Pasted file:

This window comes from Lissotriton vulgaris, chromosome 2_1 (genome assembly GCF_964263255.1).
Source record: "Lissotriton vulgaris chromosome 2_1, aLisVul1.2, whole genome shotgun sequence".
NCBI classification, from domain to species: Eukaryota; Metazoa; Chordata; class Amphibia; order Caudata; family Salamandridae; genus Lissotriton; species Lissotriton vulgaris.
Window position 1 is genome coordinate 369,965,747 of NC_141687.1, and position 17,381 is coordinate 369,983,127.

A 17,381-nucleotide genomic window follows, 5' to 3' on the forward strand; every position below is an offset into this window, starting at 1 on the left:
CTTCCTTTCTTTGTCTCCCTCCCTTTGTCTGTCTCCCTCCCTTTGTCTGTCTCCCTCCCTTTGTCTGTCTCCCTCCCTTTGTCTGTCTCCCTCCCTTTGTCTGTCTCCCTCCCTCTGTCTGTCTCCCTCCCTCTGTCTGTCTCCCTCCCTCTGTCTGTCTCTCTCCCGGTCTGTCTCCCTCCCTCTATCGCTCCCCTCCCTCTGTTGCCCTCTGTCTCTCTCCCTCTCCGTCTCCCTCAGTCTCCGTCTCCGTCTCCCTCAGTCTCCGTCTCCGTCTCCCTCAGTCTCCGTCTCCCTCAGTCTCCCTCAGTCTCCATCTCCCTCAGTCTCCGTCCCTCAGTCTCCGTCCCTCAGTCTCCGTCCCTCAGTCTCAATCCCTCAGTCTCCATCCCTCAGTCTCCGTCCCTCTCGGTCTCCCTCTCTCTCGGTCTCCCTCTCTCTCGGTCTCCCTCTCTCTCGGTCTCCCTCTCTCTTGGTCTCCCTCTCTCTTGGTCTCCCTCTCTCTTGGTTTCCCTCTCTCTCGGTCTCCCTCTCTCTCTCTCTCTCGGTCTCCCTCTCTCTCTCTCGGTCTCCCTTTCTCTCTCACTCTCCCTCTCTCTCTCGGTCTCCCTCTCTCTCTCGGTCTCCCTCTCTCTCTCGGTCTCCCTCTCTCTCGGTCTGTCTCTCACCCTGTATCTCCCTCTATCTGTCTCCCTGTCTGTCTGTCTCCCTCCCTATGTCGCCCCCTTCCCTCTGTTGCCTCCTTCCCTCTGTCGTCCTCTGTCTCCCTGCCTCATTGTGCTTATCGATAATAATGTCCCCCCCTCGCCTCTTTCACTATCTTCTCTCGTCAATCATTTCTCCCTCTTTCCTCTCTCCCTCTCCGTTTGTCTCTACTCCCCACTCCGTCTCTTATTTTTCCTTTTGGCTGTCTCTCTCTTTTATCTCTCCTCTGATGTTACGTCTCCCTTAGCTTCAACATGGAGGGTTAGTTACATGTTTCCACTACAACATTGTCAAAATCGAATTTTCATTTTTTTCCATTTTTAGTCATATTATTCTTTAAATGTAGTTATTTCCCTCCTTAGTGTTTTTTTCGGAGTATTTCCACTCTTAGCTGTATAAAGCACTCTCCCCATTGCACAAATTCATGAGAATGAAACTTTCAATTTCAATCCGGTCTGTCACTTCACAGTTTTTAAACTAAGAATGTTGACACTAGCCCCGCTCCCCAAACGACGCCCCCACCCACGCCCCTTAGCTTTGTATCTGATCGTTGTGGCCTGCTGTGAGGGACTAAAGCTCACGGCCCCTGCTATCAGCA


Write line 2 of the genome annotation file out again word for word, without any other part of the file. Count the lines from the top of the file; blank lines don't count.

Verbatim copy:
Source record: "Lissotriton vulgaris chromosome 2_1, aLisVul1.2, whole genome shotgun sequence".